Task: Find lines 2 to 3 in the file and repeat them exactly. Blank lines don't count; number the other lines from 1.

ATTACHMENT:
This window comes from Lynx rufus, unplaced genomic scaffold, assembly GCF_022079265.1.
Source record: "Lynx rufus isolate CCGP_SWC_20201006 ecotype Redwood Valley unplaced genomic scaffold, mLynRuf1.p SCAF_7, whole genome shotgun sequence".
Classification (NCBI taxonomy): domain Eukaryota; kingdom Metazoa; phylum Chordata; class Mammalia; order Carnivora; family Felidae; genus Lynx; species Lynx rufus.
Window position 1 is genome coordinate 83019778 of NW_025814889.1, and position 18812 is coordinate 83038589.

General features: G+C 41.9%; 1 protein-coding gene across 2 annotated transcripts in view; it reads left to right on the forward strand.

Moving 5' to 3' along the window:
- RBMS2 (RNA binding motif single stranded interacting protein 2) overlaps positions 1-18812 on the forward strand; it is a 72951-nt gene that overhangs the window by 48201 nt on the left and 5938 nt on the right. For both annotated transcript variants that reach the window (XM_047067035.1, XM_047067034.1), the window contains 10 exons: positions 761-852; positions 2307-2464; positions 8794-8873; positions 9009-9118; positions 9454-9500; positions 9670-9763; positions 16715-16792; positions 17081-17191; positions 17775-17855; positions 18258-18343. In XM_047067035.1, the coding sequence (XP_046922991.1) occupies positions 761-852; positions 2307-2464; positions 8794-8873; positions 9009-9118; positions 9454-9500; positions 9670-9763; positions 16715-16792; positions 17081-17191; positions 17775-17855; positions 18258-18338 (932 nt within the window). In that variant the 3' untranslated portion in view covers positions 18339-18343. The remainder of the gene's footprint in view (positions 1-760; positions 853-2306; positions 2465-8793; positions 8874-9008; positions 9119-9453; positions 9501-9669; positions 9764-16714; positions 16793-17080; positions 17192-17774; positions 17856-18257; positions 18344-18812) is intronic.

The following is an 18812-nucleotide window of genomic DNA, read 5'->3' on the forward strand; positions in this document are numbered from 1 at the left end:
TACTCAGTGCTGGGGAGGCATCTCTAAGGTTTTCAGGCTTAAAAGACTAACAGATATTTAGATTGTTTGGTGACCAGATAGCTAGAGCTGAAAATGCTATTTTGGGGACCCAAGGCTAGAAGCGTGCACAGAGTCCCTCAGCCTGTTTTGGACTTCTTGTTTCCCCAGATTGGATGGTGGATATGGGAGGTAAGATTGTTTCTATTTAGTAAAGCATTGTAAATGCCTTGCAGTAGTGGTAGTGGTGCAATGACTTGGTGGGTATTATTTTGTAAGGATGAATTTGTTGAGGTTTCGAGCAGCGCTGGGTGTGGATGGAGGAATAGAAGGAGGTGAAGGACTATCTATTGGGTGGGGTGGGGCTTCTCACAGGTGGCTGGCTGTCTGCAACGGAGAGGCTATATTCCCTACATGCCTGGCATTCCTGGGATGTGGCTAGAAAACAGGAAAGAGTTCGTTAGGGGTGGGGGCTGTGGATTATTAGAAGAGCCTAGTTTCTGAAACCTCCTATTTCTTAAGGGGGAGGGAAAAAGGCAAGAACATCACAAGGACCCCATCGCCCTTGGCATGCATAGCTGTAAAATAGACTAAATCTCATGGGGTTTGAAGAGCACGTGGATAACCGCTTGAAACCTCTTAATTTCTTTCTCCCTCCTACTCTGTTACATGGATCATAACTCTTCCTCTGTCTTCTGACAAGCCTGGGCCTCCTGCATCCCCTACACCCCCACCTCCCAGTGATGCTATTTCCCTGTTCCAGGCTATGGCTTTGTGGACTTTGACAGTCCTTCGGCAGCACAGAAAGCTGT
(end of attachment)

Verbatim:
Source record: "Lynx rufus isolate CCGP_SWC_20201006 ecotype Redwood Valley unplaced genomic scaffold, mLynRuf1.p SCAF_7, whole genome shotgun sequence".
Classification (NCBI taxonomy): domain Eukaryota; kingdom Metazoa; phylum Chordata; class Mammalia; order Carnivora; family Felidae; genus Lynx; species Lynx rufus.